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Updated on Friday, January 22, 2016
The information related to the Chase SBA loan has been collected by MagnifyMoney and has not been reviewed or provided by the issuer of this card prior to publication.
If you’re shopping for a small business loan, Chase offers two products, the Chase Business Term Loan and the Chase Small Business Administration (SBA) Loan. The Chase Business Term Loan is like any other typical small business loan offered by a bank.
The Chase SBA loan is a little different. If you meet eligibility criteria, part of the loan Chase issues to you is guaranteed by the SBA. Lenders assume less risk when the government backs a loan. As a result, SBA loans may have higher borrowing limits, longer loan terms, and lower down payments than other small business loans.
Here we’ll cover both Chase loan options in more detail.
Chase Business Term Loan
The Chase Business Term Loan has terms from 12 to 84 months. The least amount you can borrow is $5,000. Chase doesn’t publicize interest rates or fees for its small business loans. You have to call into a local branch and give a loan agent your business specs to shop for rates.
For an example, we reached out to Chase requesting a $10,000 loan to buy office equipment for a consulting business. We were quoted 5 to 8% APR, with no down payment and a $75 closing fee. According to the Chase representative, closing costs are determined using a tier system based on business volatility. An unpredictable business like a restaurant is given a higher closing fee. Once approved for the $10,000 loan, we could expect funds to be disbursed into our bank account within a week.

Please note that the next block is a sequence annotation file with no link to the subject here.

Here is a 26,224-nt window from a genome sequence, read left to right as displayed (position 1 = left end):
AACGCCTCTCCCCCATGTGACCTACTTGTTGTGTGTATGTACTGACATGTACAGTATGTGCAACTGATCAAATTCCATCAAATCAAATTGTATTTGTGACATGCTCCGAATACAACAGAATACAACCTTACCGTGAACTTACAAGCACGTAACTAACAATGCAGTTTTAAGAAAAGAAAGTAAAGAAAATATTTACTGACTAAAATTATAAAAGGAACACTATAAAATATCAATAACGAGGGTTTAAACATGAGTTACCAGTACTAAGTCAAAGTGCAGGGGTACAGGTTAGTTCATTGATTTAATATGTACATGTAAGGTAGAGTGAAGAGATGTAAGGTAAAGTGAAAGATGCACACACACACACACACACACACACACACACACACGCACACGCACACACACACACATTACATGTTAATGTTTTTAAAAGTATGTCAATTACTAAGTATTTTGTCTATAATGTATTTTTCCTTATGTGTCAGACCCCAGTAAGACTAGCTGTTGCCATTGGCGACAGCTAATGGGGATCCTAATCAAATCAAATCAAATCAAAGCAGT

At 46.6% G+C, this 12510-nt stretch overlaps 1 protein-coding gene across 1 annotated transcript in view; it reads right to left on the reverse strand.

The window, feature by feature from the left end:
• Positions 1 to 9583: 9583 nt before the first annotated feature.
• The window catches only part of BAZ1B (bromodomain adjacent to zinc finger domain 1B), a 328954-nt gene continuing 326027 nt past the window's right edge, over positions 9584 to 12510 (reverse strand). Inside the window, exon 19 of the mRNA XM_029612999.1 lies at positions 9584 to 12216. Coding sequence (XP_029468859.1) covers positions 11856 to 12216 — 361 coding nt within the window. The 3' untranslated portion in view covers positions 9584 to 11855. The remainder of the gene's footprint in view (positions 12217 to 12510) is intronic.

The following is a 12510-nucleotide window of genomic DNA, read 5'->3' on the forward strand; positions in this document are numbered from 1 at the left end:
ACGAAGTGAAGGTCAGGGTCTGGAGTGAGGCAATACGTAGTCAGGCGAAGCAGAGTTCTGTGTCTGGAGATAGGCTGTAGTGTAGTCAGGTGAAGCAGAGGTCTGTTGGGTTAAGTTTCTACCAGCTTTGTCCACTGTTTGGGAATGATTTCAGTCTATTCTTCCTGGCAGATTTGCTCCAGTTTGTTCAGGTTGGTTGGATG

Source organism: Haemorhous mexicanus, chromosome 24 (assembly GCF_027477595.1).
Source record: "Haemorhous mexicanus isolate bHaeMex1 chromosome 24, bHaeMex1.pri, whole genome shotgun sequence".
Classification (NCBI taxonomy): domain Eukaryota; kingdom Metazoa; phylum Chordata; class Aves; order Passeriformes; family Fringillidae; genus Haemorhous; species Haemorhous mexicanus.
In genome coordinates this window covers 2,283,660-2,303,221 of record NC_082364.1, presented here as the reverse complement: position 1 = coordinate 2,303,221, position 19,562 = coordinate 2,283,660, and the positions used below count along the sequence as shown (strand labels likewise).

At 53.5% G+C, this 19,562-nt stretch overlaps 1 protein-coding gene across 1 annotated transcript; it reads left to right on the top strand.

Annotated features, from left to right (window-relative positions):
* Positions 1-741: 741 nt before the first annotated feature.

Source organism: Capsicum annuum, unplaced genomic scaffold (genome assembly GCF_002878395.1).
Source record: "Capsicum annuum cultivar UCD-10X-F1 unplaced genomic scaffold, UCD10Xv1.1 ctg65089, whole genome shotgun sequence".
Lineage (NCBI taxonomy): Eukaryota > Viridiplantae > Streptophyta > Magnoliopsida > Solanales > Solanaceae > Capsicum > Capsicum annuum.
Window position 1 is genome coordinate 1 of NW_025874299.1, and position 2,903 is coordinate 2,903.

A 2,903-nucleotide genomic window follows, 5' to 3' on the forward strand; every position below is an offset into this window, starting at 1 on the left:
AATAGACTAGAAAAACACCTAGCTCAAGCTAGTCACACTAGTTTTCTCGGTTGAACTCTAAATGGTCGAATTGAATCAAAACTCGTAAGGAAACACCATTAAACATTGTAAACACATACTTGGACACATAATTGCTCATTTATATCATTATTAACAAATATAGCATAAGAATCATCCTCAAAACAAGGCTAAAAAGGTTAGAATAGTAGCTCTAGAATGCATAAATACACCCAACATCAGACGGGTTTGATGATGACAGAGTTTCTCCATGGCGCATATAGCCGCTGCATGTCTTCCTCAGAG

Chase considers factors like the type of business you have, your credit history, tax returns, and cash flow to approve you for the Business Term Loan.
Chase SBA Financing
There are a few types of Chase SBA loans, but the SBA 7(a) loan is the one most commonly used by business owners to expand a business or manage cash flow. The Chase SBA 7(a) loan has fixed and variable interest rate options. SBA loan rates are competitive because there’s a limit on how much lenders can charge in interest. You can borrow up to $5 million.
The Small Business Administration will guarantee up to 75% of the Chase SBA loan (with a $3.75 million cap). Loan terms are available for up to 25 years depending on how you plan to use the funds.
Here’s the breakdown of available terms:
- Up to 7 years for working capital (i.e. day-to-day operations)
- Up to 10 years for equipment
- Up to 25 years for real estate
Applying for a Chase Small Business Loan
You have to apply at a branch whether you choose the Chase Business Term Loan or Chase SBA Loan.
Of course, the SBA loan application process is longer and much more involved since it’s part of a government program. You have to get approved by Chase and meet Small Business Administration requirements. At the very least, to get approved for an SBA loan, you must:
- Meet the business size criteria set by SBA
- Be a for-profit business
- Do business in the U.S.
- Have reasonable invested equity in your business
- Be able to prove a need
- Use the funds for sound purposes